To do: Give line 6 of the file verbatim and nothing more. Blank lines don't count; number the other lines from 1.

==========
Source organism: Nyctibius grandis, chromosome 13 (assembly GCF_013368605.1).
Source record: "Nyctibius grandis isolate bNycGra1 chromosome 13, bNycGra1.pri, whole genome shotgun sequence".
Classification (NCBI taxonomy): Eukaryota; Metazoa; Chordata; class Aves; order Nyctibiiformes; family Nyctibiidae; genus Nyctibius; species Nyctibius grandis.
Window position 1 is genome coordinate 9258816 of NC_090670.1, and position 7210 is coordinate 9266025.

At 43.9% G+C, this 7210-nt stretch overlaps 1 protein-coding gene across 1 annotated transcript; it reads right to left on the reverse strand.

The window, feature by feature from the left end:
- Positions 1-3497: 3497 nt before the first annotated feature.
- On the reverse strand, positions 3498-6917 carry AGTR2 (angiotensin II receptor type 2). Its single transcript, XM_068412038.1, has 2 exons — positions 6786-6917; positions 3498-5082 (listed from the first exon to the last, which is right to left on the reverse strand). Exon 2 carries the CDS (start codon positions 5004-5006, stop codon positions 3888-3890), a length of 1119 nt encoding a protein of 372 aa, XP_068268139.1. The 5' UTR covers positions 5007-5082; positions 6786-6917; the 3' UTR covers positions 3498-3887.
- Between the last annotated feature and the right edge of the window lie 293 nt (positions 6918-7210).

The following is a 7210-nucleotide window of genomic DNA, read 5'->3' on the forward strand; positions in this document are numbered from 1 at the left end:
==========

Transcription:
The window, feature by feature from the left end: